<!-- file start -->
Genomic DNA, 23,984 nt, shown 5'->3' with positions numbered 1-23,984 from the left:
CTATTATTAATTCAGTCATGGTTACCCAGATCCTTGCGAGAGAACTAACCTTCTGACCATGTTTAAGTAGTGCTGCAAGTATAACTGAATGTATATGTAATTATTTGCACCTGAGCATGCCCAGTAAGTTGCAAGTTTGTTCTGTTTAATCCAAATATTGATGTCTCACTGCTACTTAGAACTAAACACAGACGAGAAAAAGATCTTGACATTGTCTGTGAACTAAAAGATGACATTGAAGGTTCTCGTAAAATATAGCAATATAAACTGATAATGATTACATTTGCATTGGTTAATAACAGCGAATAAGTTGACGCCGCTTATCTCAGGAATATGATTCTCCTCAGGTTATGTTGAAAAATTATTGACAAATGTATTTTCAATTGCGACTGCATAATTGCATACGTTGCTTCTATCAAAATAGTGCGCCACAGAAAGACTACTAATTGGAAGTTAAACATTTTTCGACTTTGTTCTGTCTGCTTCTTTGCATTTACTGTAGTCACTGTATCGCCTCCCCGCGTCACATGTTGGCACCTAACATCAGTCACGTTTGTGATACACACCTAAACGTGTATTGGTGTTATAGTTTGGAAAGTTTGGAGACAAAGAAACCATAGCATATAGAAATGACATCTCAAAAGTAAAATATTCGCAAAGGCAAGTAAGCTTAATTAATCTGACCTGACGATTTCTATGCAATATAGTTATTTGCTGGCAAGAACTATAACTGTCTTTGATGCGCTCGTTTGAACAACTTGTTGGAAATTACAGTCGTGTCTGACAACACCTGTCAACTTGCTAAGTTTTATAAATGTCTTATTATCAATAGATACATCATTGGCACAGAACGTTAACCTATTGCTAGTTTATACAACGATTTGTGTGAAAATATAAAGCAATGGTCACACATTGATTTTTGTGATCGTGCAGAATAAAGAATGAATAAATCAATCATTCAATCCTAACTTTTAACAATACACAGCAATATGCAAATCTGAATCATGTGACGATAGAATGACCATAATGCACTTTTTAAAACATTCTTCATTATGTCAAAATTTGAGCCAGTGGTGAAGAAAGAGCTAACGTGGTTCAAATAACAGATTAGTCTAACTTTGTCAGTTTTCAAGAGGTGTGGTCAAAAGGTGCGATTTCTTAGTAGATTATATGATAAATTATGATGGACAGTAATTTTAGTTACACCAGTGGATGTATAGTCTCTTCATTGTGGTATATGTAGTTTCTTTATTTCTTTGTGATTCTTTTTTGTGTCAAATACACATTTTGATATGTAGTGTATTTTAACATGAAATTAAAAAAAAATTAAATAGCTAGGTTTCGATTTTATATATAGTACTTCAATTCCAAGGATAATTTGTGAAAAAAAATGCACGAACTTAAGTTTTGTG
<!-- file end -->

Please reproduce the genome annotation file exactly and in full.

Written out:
Genomic DNA, 23,984 nt, shown 5'->3' with positions numbered 1-23,984 from the left:
CTATTATTAATTCAGTCATGGTTACCCAGATCCTTGCGAGAGAACTAACCTTCTGACCATGTTTAAGTAGTGCTGCAAGTATAACTGAATGTATATGTAATTATTTGCACCTGAGCATGCCCAGTAAGTTGCAAGTTTGTTCTGTTTAATCCAAATATTGATGTCTCACTGCTACTTAGAACTAAACACAGACGAGAAAAAGATCTTGACATTGTCTGTGAACTAAAAGATGACATTGAAGGTTCTCGTAAAATATAGCAATATAAACTGATAATGATTACATTTGCATTGGTTAATAACAGCGAATAAGTTGACGCCGCTTATCTCAGGAATATGATTCTCCTCAGGTTATGTTGAAAAATTATTGACAAATGTATTTTCAATTGCGACTGCATAATTGCATACGTTGCTTCTATCAAAATAGTGCGCCACAGAAAGACTACTAATTGGAAGTTAAACATTTTTCGACTTTGTTCTGTCTGCTTCTTTGCATTTACTGTAGTCACTGTATCGCCTCCCCGCGTCACATGTTGGCACCTAACATCAGTCACGTTTGTGATACACACCTAAACGTGTATTGGTGTTATAGTTTGGAAAGTTTGGAGACAAAGAAACCATAGCATATAGAAATGACATCTCAAAAGTAAAATATTCGCAAAGGCAAGTAAGCTTAATTAATCTGACCTGACGATTTCTATGCAATATAGTTATTTGCTGGCAAGAACTATAACTGTCTTTGATGCGCTCGTTTGAACAACTTGTTGGAAATTACAGTCGTGTCTGACAACACCTGTCAACTTGCTAAGTTTTATAAATGTCTTATTATCAATAGATACATCATTGGCACAGAACGTTAACCTATTGCTAGTTTATACAACGATTTGTGTGAAAATATAAAGCAATGGTCACACATTGATTTTTGTGATCGTGCAGAATAAAGAATGAATAAATCAATCATTCAATCCTAACTTTTAACAATACACAGCAATATGCAAATCTGAATCATGTGACGATAGAATGACCATAATGCACTTTTTAAAACATTCTTCATTATGTCAAAATTTGAGCCAGTGGTGAAGAAAGAGCTAACGTGGTTCAAATAACAGATTAGTCTAACTTTGTCAGTTTTCAAGAGGTGTGGTCAAAAGGTGCGATTTCTTAGTAGATTATATGATAAATTATGATGGACAGTAATTTTAGTTACACCAGTGGATGTATAGTCTCTTCATTGTGGTATATGTAGTTTCTTTATTTCTTTGTGATTCTTTTTTGTGTCAAATACACATTTTGATATGTAGTGTATTTTAACATGAAATTAAAAAAAAATTAAATAGCTAGGTTTCGATTTTATATATAGTACTTCAATTCCAAGGATAATTTGTGAAAAAAAATGCACGAACTTAAGTTTTGTG